The skin is the primary interface between animals and their external environment. The skin maintains its structural integrity throughout the life of an organism while providing passive and active defenses against external challenges. While understanding of skin development has advanced rapidly in recent years, less is known of how the mature skin is maintained in adult life, including how it heals wounds. More broadly, the mechanisms that maintain mature tissues are still relatively poorly understood. The overall goal of this research program is to understand at the molecular level how a simple skin layer is repaired and maintained during adult life. The system of choice is the skin of the nematode C. elegans, a relatively simple and experimentally tractable model for skin layers. The C. elegans skin comprises a simple epidermal epithelium and associated basal and apical extracellular matrices, the basement membrane and the cuticle. Previous studies have how the mature skin responds to injury and repairs itself. This work led to the discovery of genetic regulators of adult skin maintenance; loss of function in such genes does not affect skin development but results in progressive adult-onset degeneration of the adult skin. Future studies will extend these approaches to dissect how the mature epidermis is maintained in normal and perturbed conditions. The epidermis and extracellular matrices of the skin function as an integrated unit in biogenesis, maintenance and repair. The proposed work will also investigate how the epidermis and extracellular matrix communicate in tissue maintenance and wound repair. These studies will also address the roles of an extracellular matrix lipid layer in formation and repair of the skin permeability barrier. The resulting insights should advance knowledge of skin biology relevant to several aspects of human health, including normal wound healing, chronic wounds, and skin fibrosis in hypertrophic scarring.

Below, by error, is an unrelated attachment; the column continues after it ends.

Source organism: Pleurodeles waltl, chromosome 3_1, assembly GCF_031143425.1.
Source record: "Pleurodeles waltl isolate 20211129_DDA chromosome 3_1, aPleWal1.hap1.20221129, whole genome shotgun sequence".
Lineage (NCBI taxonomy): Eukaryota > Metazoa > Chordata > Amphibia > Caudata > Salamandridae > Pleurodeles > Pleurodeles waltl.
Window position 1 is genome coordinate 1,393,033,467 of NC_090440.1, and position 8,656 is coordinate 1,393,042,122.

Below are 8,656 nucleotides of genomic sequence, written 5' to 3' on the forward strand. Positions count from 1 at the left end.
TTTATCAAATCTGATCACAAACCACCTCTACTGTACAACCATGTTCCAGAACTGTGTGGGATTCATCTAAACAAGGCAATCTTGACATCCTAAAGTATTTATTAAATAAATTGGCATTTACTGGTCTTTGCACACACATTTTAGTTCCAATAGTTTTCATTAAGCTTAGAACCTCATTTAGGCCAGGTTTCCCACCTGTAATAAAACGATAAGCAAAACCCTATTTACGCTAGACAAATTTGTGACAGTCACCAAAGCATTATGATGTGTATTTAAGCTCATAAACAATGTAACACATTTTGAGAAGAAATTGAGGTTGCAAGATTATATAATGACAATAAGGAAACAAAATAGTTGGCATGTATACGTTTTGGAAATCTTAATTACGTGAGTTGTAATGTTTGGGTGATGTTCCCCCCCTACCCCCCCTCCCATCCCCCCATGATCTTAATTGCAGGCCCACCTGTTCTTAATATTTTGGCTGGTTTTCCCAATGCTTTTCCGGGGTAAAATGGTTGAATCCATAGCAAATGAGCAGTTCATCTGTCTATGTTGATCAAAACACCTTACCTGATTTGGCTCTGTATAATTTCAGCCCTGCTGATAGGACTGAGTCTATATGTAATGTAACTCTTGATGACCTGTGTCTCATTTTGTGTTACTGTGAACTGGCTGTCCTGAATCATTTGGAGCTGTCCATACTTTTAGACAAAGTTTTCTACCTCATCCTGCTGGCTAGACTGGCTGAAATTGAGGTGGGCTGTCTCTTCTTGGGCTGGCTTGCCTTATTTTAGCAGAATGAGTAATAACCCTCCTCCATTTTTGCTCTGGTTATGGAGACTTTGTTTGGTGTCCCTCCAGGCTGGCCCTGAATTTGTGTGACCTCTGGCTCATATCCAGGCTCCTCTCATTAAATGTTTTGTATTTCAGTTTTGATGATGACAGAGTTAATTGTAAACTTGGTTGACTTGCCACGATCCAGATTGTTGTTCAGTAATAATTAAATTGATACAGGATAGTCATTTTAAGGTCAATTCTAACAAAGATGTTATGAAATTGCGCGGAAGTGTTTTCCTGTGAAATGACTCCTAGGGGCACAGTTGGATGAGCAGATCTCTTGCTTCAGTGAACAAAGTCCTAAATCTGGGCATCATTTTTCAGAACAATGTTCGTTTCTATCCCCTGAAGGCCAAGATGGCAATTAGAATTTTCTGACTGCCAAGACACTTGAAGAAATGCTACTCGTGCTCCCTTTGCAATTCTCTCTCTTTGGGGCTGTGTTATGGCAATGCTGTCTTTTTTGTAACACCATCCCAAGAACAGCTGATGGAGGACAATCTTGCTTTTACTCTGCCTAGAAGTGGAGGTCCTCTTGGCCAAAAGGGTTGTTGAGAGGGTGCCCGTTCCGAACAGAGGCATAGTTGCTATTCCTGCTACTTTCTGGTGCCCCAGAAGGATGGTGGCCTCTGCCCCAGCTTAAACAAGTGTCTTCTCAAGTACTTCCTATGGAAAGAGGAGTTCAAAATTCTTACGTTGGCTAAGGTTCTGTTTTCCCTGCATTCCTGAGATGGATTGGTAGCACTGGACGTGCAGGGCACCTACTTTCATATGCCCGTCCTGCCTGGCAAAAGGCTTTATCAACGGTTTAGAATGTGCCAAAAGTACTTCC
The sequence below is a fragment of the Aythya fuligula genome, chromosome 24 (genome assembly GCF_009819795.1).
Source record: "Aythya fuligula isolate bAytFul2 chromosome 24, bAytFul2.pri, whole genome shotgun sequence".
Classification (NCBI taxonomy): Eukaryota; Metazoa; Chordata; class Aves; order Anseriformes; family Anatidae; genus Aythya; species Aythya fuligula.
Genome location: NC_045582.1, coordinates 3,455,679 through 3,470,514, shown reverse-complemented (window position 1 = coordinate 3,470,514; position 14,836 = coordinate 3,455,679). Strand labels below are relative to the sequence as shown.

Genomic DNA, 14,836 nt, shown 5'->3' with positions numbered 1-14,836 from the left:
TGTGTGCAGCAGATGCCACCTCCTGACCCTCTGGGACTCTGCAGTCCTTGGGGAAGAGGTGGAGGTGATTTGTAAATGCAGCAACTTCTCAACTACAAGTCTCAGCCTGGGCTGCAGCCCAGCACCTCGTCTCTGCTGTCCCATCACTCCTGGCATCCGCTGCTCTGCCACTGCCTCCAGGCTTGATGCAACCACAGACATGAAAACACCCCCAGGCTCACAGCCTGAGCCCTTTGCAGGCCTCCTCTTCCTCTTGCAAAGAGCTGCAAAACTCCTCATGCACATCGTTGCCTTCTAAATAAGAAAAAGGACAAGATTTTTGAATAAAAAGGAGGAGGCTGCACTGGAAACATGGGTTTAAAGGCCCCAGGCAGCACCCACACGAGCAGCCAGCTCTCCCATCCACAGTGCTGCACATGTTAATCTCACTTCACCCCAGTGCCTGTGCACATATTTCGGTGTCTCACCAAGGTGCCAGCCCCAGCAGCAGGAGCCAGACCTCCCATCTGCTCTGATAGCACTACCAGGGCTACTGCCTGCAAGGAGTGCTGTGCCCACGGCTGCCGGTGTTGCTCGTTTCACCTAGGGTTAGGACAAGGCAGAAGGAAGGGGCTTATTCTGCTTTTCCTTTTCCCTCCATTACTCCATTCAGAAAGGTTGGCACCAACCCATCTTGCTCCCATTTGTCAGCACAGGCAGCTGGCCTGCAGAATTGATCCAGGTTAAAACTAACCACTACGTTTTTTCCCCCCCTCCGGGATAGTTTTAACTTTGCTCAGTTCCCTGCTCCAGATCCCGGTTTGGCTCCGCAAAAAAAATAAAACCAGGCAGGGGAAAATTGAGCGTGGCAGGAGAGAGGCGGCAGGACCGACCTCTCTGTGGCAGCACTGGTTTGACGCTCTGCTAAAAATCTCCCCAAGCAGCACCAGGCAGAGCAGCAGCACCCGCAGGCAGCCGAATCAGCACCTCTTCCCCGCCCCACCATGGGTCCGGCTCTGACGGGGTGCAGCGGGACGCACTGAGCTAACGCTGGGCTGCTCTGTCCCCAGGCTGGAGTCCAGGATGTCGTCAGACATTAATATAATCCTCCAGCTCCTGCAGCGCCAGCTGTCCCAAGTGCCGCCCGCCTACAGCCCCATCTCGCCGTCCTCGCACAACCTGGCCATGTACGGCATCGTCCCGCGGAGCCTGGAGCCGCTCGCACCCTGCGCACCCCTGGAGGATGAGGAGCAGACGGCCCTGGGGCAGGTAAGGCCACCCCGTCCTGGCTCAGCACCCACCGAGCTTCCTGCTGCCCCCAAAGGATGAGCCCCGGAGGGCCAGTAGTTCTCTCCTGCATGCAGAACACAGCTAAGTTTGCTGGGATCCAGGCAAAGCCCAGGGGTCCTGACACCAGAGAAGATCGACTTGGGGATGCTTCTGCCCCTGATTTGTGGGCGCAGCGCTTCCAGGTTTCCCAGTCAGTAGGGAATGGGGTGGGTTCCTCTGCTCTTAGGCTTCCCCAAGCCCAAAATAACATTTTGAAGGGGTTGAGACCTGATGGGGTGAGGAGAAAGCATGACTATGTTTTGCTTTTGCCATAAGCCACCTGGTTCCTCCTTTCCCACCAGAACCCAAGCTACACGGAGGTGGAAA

Skin wounds are acute stresses that can be life-threatening unless efficiently repaired. Wounding of barrier epithelia such as the epidermis causes loss of bodily fluids and can result in opportunistic infections at the wound site. Biomedically important pathologies of wound healing range from excessive wound healing (hypertrophic scarring and keloid) to non-healing chronic wounds and diabetic ulcers. This project uses a simple model of skin wound healing in the nematode C. elegans to understand how epidermal tissues detect and repair damage.